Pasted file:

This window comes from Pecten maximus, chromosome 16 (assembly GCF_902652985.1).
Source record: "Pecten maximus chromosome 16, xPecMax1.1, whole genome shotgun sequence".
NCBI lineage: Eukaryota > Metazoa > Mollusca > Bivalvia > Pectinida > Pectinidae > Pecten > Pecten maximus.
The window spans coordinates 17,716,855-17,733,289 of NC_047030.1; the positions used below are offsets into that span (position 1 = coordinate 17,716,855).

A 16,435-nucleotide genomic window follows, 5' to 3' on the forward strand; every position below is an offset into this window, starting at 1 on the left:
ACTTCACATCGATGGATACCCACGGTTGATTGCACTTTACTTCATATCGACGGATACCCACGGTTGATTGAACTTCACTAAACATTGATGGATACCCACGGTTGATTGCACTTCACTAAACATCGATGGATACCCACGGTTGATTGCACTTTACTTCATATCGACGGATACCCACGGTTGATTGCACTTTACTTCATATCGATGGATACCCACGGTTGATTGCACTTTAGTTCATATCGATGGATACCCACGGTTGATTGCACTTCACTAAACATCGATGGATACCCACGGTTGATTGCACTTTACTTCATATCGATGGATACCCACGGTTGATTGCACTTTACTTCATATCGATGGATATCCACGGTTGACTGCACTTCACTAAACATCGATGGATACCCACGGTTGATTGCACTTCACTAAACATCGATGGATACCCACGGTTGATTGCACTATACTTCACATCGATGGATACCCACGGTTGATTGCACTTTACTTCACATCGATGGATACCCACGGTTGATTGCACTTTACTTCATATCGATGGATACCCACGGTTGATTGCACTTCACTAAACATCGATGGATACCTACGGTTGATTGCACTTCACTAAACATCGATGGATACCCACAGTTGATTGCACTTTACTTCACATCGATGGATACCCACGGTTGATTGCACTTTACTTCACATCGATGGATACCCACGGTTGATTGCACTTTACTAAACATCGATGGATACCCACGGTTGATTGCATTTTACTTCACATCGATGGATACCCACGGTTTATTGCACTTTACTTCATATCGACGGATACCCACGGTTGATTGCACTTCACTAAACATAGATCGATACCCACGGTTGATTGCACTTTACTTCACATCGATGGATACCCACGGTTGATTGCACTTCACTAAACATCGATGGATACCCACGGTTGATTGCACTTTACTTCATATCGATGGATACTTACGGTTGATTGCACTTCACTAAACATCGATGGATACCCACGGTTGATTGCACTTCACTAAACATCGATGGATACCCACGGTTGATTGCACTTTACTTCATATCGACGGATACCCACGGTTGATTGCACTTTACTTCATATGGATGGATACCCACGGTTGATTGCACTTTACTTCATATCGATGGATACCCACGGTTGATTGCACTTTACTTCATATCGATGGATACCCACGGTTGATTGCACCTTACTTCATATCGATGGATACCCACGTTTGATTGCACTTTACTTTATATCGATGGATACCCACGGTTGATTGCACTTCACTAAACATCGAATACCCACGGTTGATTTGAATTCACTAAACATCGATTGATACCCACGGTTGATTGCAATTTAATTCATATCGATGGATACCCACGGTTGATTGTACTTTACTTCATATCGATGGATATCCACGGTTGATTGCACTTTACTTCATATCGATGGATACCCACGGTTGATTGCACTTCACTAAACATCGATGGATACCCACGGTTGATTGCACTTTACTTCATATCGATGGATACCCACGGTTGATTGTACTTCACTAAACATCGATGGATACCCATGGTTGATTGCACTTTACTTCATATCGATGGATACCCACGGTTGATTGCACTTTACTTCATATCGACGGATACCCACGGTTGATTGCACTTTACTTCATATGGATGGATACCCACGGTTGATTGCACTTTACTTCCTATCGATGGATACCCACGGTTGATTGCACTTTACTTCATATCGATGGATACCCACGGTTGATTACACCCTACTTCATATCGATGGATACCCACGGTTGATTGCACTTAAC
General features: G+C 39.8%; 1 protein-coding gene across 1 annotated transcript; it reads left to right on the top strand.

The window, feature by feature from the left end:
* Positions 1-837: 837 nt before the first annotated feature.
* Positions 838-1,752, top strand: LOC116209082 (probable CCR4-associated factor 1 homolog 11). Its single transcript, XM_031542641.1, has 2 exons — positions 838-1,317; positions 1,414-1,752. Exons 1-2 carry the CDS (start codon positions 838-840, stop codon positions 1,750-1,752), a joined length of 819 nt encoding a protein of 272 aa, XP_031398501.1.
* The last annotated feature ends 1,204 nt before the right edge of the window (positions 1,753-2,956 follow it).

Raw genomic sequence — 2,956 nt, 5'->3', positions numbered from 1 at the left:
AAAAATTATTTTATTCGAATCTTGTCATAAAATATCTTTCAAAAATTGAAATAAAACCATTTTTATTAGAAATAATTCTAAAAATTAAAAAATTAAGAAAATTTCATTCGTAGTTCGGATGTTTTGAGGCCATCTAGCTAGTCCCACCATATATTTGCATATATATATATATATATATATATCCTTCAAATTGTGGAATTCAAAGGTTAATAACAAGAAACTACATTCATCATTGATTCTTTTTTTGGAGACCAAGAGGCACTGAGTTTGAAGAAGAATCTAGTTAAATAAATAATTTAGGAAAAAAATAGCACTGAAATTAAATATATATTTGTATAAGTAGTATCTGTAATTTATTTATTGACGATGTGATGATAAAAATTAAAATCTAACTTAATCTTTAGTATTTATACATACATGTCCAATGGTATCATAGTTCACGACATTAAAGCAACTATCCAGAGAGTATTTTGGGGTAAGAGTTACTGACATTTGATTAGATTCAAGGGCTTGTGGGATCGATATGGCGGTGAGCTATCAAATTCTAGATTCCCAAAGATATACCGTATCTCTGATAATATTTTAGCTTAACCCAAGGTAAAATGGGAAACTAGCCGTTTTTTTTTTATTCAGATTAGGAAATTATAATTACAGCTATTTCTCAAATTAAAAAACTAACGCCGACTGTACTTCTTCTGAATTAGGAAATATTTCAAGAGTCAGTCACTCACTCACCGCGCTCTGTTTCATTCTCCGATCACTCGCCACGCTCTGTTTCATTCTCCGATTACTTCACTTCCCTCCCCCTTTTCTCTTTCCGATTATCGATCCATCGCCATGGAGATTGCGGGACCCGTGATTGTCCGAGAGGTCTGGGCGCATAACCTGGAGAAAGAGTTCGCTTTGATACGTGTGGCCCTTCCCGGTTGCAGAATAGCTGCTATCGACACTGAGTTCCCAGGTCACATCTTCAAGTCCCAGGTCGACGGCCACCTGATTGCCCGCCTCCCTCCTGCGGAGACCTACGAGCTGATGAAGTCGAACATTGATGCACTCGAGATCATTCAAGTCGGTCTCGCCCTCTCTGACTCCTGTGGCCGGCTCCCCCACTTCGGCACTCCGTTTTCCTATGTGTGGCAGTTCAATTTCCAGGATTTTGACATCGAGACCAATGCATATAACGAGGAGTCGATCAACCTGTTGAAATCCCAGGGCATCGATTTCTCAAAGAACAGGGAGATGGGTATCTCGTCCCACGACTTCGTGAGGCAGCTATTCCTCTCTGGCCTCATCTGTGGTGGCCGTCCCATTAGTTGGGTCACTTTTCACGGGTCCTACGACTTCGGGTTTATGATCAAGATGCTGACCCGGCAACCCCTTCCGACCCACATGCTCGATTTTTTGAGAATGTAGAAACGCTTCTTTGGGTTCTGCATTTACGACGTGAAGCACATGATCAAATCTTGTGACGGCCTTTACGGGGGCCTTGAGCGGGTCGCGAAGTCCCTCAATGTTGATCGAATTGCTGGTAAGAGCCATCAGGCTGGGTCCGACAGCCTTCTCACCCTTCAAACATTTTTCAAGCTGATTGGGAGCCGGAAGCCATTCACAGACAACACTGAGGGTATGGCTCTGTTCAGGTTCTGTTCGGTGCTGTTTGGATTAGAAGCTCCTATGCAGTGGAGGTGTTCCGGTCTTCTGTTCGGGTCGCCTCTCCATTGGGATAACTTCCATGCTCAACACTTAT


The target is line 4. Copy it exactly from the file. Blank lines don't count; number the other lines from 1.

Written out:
The window spans coordinates 17,716,855-17,733,289 of NC_047030.1; the positions used below are offsets into that span (position 1 = coordinate 17,716,855).